I had put a couple of beers in the freezer to get them cold faster. A little while later I grabbed one and the bottle was nicely icely. And when checked to see if I had in fact created a beer slushie I found the beer inside was totally liquid with no ice forming.
But when I popped the top, the beer turned to ice and even started rising out the top like some barley infused tower of Pisa.
My guess is that this had to do with the drop in pressure when I opened the bottle, but could someone shed some light on the physics/chemistry involved?
your beer was super cooled. Basically it’s colder then it’s freezing temperature. IIRC freezing requires a point of nucleation and an extremely still liquid won’t nucleate anywhere. Therefore your beer can be a liquid until you disturb it. In your case I find it odd that you were able to grab the beer and open it before it froze over. generally a ping to the bottle with your finger should be enough to start the freezing process.
The same thing happens to me and soda, I often leave a full, unopened 2 liter bottle of Diet Coke in the car during the winter… on those 15F nights, when I pick it up in the morning, it’s liquid, I open it up, and I’ve got slush.
One of my roomates in college accidentally made a beer slushie one weekend. What we all thought was an annoying accident, he thought was really cool, and he set out to replicate it (he was that kind of guy). He got the timing down to the point where he knew exactly how long to leave a beer in the freezer so that it would be liquid coming out, but would turn into a slushie as soon as you opened the cap. From then on out, it was beer slushies every weekend.
I don’t buy Harmonix’s nucleation theory. You could handle these bottles as much as you wanted and they would stay liquid, until you opened the cap. I’m going to have to go with butler1850’s pressure theory, since this seems to fit the symptoms much more nicely.
Nor do I buy the nucleation theory of beer freezing. Here is an experiment that disproves it.
Move to Minnesota. Get a snowmobile with saddle bags. Put a few cans of beer in the saddle bags, and go tearing around outside on a cold day in winter. When you stop, the beer in the cans will still be in the liquid state (“Ed, I don’t think this one is a slushy…”) before opening. The cans will be really, really chewed up from banging against each other (plenty of opportunity for nucleation). As soon as the beer is opened, freezing will commence.
The beer slushy is pretty good, if you like that sort of thing. You can also sample the other extreme. Come inside with the slushy beer after snowmobiling. Place the beer on the top of the hot wood stove. You can remove after a minute or so, after the slushiness has cleared. Or, you can lay down and take a nap for 45 minutes to an hour. When you awake, the beer will be steaming and extremely hot. Handle with caution.
Unlike the slushy beer, the steaming beer is gross.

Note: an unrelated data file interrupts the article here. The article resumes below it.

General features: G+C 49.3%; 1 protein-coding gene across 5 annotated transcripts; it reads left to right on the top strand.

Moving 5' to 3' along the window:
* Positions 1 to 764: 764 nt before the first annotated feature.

I’ve had this happen before, it’s particularly good with carbonated soft drinks. Beer, eh, pretty good but kinda, well, funky. I like my beer liquid.
I have no cite or anything, but I always sorta assumed that the… er… de-dissolving of the gasses in the liquid cooled it just the little bit needed to actually freeze.
Ya know, expanding gasses get cold, ya got bubbles of expanding gas. Makes some sense.
I’m not sure how one would test this theory. You’d need some sort of canned-or-bottled non-carbonated beverage which was still under pressure, and most non-carbonated beverages aren’t. I don’t know one that is, actually.
Then again, it’s the pressure which holds most of the carbon dioxide in the liquid, isn’t it?
Harmonix is certainly correct, as I have done the super-cooled experiment countless times at my brother’s shop (Things do get slow sometimes) with water bottled in plastic containers. We got it all done to a fair science, no pun intended, by leaving them in the freezer for 50 or so minutes. The bottles can then be removed, handled gently and no precipitation of crystals would occur. But give the bottle the magic “ping” and a nice looking wave of crystalization would sweep through the water. Hours of fun.
The difference for carbonated beverages is an addition of pressure, obviously. This allows an intermediate state of supercooling at a temperature above the type mentioned above. No amount of agitation in this state will precipitate crystal formation, but lowering pressure head will. That is, throw the beer to your buddy and it stays fully liquid; but pop the top and you get the perfect slushie.
Lowering the temperature further gets the liquid into the super-cooled state mentioned initially. At that temperature agitation is sufficient to cause nucleation and slushification. Of course, lowering the temperature even further will lead to problems with the SO and arguments about why there are exploded beers in the freezer.